The church celebrates the ordinance of the Lord’s Supper. It does not add to the work of Christ at Calvary but serves as an illustration and a reminder of the all-sufficient work of our Lord. The sacrificial ritual in the Millennial Temple will remind the Jewish people of the work of Christ on the cross when the kingdom is restored to Israel.
The Plan of the Millennial Temple
This Temple will be built in Jerusalem somewhere near the site of the previous Temples. However, it will be much larger than any of its predecessors.
Ezekiel was told to pay attention to everything that was being shown to him and to “Declare all that thou seest to the house of Israel” (Ezek. 40:4). The Lord showed these things to the prophet so that he could encourage the Jewish people concerning their final restoration in the kingdom.
A wall will surround the Temple area. Each side will be approximately 875 feet long; 10 feet, 4 inches high; and 10 feet, 4 inches wide. The wall will protect the area from defilement from those outside the walls. Scripture teaches that this will be a very sacred place to the Lord, and the wall connotes separation from sin. The blessings of the Lord will flow from this building. In like manner, we who are in Christ are to be separated from sinful practices and live lives holy unto our Savior.
Three gates will lead into the outer court of the Millennial Temple. Apparently they will all be the same, although Ezekiel describes only the one on the eastern side. There will be no gate on the western wall. The gates will be similar to those built by Solomon, which were excavated at Gezer, Hazor, and Megiddo. The shekinah glory of God will enter the Temple by the east gate (43:1–6), and that gate will then be closed in honor of that marvelous event.
An outer court, approximately 875 feet long on the sides and 175 feet wide, will surround the Temple on three sides. On the inside of the outer walls will be 30 rooms facing the outer court. The purpose of these rooms is not clearly stated, but they may be used for storage or as meeting rooms for those who come to celebrate the feasts during the Millennium (Zech. 14:16–17).
Inside the inner court will be an area with tables set up on each side of the gate. Here the sacrifices will be prepared to be offered on the altar. There will also be two rooms for the priests—one for those responsible for the Temple, and the other for those responsible for caring for the altar.
Ezekiel then was taken to the outer sanctuary (being a priest, he was permitted to be there), but only the angel entered the inner sanctuary to measure it. Around the outside of this Temple there were three levels of side rooms with 30 rooms on each floor.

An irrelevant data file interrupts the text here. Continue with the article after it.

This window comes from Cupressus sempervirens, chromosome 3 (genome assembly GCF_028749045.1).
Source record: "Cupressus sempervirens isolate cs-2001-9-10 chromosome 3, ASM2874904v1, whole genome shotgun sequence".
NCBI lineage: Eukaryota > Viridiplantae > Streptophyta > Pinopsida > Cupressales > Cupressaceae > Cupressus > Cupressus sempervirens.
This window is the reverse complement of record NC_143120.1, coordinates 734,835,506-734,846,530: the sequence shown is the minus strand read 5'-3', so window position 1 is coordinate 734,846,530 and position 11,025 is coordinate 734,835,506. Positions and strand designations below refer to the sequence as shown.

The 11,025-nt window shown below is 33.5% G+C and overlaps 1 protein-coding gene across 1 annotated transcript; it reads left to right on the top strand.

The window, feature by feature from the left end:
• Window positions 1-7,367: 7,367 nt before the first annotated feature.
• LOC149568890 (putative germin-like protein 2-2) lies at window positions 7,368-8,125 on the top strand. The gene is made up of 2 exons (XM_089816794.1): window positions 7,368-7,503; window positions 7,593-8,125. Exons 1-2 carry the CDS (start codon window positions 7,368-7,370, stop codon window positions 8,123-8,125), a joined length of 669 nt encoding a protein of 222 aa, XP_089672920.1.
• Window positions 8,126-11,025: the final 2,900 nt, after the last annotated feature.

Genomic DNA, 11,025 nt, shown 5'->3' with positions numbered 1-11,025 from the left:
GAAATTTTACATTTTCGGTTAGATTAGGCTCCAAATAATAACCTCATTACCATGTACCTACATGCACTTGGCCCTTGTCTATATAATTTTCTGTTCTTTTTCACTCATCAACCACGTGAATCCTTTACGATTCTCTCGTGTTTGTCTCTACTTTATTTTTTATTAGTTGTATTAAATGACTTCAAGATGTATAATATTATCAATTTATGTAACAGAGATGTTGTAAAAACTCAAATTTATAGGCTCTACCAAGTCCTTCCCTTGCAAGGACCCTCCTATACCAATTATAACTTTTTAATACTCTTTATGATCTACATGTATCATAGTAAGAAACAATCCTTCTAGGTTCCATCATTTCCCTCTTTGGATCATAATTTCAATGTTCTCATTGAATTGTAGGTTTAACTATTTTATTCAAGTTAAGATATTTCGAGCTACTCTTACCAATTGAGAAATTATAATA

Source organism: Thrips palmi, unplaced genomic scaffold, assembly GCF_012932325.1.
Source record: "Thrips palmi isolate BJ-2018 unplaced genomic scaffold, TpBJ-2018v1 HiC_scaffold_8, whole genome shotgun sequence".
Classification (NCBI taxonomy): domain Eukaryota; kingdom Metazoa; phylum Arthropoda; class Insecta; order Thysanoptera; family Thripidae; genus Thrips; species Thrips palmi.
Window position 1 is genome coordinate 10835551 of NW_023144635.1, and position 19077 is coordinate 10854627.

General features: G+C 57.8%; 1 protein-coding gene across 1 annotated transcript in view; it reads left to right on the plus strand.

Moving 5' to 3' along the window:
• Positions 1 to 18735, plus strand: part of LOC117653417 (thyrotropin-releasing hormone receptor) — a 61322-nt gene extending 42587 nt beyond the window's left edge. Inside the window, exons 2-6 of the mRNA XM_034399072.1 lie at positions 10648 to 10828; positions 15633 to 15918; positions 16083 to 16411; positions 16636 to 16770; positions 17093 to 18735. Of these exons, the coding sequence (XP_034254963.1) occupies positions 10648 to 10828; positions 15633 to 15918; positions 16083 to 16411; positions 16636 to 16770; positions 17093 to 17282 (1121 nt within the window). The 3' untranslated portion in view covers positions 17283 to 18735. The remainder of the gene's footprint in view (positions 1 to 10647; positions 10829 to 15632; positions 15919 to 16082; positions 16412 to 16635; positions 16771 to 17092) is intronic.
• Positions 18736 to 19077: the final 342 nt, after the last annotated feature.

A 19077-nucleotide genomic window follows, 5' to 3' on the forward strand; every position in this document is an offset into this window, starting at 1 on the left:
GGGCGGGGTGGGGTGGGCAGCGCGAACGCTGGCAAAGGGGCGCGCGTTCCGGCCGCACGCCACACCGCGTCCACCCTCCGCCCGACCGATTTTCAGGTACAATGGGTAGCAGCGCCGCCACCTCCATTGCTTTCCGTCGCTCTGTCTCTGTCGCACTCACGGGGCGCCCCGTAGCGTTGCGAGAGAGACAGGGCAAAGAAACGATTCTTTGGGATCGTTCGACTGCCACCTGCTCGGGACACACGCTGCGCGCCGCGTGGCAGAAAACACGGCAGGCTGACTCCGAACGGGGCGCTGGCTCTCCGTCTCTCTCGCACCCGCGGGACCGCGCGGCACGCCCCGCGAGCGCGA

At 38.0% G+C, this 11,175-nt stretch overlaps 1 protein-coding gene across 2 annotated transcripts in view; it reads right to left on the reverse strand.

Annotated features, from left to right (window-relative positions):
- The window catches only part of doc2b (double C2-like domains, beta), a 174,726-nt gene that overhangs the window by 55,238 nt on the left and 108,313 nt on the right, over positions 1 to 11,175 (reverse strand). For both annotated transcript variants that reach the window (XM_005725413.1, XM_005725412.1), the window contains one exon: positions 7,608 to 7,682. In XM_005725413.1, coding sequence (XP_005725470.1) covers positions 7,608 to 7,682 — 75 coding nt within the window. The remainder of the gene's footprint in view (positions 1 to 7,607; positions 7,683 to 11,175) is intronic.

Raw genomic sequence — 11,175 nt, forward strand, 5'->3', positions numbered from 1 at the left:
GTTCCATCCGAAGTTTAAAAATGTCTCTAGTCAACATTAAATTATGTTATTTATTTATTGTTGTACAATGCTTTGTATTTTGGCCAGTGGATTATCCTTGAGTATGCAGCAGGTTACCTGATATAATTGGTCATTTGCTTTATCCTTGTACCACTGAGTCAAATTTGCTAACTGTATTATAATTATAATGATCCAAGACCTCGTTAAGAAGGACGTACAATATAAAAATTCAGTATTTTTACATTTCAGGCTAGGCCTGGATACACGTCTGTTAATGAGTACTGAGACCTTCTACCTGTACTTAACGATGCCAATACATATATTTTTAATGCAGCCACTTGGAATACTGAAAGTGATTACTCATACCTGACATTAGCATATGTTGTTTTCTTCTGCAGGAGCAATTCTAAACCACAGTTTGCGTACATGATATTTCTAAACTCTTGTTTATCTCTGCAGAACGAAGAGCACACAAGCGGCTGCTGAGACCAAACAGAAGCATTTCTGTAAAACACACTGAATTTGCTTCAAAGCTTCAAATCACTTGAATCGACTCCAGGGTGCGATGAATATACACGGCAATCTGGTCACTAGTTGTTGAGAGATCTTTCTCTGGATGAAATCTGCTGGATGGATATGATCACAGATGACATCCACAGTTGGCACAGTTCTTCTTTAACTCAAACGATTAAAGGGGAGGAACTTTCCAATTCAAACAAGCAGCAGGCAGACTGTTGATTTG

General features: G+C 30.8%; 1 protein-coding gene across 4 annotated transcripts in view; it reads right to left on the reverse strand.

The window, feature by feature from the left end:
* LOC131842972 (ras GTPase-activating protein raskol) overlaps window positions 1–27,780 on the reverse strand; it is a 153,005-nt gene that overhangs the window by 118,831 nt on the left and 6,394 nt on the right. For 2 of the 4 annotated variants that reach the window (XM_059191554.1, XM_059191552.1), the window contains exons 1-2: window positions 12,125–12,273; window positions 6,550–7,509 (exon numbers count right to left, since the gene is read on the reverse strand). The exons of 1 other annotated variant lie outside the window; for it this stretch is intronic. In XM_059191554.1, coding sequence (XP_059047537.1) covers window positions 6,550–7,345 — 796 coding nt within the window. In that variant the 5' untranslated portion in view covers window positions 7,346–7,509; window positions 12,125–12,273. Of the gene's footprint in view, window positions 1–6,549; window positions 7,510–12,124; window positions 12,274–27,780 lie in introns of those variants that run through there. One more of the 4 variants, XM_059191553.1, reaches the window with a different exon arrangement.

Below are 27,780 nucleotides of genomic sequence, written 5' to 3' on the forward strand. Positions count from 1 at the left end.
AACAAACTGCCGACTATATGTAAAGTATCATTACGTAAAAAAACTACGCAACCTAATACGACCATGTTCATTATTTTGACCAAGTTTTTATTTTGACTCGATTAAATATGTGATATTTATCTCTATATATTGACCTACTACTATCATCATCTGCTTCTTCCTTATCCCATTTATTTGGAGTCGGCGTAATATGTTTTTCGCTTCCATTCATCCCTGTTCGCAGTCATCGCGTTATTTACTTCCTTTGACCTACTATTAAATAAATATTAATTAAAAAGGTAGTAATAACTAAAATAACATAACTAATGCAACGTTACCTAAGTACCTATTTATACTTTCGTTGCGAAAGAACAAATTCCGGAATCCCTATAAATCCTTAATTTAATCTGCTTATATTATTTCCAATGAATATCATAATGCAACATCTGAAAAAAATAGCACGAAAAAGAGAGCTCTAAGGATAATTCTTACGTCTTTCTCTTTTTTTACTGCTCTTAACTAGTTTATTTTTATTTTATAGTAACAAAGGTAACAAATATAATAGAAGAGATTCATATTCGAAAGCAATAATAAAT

Although Ezekiel had seen the glory of the Lord depart from the Temple (ch. 8—11), he was permitted a glimpse into the future to see that glory return from the east, enter through the gate, and go into the inner sanctuary. God promised that when this finally occurs, that new Temple will be the place of His throne, and He will live among the Jewish people forever (43:7)—it will be God’s dwelling place among His people and will never again be defiled.
It will take seven days of ritual to consecrate the altar unto the Lord. This will be accomplished by the priests of Zadok, heirs of the priests who remained steadfast to the Lord and the Temple during the days of Solomon. They will serve as judges and will not inherit any land because the Lord will be their inheritance and will care for them.
The Changes in the Land
A unique feature of the Millennial Temple will be a river flowing out from under its threshold toward the east. The waters will divide, with one half going toward the Dead Sea and the other half toward the Mediterranean Sea (Zech. 14:8). The waters will gradually deepen and bring life in the form of trees, fish, etc. This life-giving water will be a constant reminder of the presence of God and His blessings.
The land of Israel will be enlarged to encompass Tyre and Sidon on the Mediterranean, Damascus to the north and east, and spread down to the sea Galilee, past the Dead Sea, swing around to the Wadi of Egypt, and back to the Mediterranean.
Each tribe will be given a portion of land. Seven tribes will be situated to the north. A central section will be allotted to the prince, the priests, the Levites, the city of Jerusalem, and farm and pasture land. The southern portion of the land will be given to the remaining five tribes. All segments will stretch from the Mediterranean to the eastern border of the land.
Ezakiel 48:35 says of the land of Israel in that future day, “The Lᴏʀᴅ is there.” What a fitting climax for a book that takes God’s people from the depths of despair during the Babylonian captivity to the visible presence of the Lord among His redeemed people, ruling the world in justice, righteousness, and peace.